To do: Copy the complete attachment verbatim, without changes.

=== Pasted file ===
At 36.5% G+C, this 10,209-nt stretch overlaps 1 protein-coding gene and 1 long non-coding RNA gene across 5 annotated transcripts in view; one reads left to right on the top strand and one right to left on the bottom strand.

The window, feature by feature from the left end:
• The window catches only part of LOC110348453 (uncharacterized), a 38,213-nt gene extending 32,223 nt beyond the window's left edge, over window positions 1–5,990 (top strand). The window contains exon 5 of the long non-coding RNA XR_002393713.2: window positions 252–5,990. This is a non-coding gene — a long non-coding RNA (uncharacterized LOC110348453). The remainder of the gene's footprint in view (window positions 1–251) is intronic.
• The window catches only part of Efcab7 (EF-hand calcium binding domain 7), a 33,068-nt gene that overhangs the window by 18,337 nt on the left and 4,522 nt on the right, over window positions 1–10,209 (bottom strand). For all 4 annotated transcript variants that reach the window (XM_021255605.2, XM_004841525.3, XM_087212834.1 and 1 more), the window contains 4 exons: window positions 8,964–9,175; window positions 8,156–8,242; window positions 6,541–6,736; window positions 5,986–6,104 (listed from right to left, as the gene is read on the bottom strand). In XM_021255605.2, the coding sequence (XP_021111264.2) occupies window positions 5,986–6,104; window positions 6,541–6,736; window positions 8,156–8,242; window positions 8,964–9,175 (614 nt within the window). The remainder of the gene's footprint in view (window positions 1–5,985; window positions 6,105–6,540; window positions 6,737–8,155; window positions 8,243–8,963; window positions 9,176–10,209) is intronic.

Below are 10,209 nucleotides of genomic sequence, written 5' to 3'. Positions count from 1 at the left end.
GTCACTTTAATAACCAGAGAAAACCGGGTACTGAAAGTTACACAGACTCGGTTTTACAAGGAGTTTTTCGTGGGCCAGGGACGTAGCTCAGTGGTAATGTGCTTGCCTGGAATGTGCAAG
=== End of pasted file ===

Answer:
At 36.5% G+C, this 10,209-nt stretch overlaps 1 protein-coding gene and 1 long non-coding RNA gene across 5 annotated transcripts in view; one reads left to right on the top strand and one right to left on the bottom strand.

The window, feature by feature from the left end:
• The window catches only part of LOC110348453 (uncharacterized), a 38,213-nt gene extending 32,223 nt beyond the window's left edge, over window positions 1–5,990 (top strand). The window contains exon 5 of the long non-coding RNA XR_002393713.2: window positions 252–5,990. This is a non-coding gene — a long non-coding RNA (uncharacterized LOC110348453). The remainder of the gene's footprint in view (window positions 1–251) is intronic.
• The window catches only part of Efcab7 (EF-hand calcium binding domain 7), a 33,068-nt gene that overhangs the window by 18,337 nt on the left and 4,522 nt on the right, over window positions 1–10,209 (bottom strand). For all 4 annotated transcript variants that reach the window (XM_021255605.2, XM_004841525.3, XM_087212834.1 and 1 more), the window contains 4 exons: window positions 8,964–9,175; window positions 8,156–8,242; window positions 6,541–6,736; window positions 5,986–6,104 (listed from right to left, as the gene is read on the bottom strand). In XM_021255605.2, the coding sequence (XP_021111264.2) occupies window positions 5,986–6,104; window positions 6,541–6,736; window positions 8,156–8,242; window positions 8,964–9,175 (614 nt within the window). The remainder of the gene's footprint in view (window positions 1–5,985; window positions 6,105–6,540; window positions 6,737–8,155; window positions 8,243–8,963; window positions 9,176–10,209) is intronic.

Below are 10,209 nucleotides of genomic sequence, written 5' to 3'. Positions count from 1 at the left end.
GTCACTTTAATAACCAGAGAAAACCGGGTACTGAAAGTTACACAGACTCGGTTTTACAAGGAGTTTTTCGTGGGCCAGGGACGTAGCTCAGTGGTAATGTGCTTGCCTGGAATGTGCAAG